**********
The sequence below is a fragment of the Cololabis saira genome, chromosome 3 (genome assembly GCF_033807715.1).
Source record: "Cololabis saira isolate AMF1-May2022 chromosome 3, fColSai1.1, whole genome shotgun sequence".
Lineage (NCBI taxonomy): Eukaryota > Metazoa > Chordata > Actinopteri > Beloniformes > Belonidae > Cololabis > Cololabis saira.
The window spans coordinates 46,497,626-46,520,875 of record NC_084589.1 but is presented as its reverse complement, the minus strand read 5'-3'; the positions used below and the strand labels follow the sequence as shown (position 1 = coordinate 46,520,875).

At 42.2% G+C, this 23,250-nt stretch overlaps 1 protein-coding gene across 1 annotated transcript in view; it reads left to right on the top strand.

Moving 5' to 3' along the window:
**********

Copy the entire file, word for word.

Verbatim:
The sequence below is a fragment of the Cololabis saira genome, chromosome 3 (genome assembly GCF_033807715.1).
Source record: "Cololabis saira isolate AMF1-May2022 chromosome 3, fColSai1.1, whole genome shotgun sequence".
Lineage (NCBI taxonomy): Eukaryota > Metazoa > Chordata > Actinopteri > Beloniformes > Belonidae > Cololabis > Cololabis saira.
The window spans coordinates 46,497,626-46,520,875 of record NC_084589.1 but is presented as its reverse complement, the minus strand read 5'-3'; the positions used below and the strand labels follow the sequence as shown (position 1 = coordinate 46,520,875).

At 42.2% G+C, this 23,250-nt stretch overlaps 1 protein-coding gene across 1 annotated transcript in view; it reads left to right on the top strand.

Moving 5' to 3' along the window: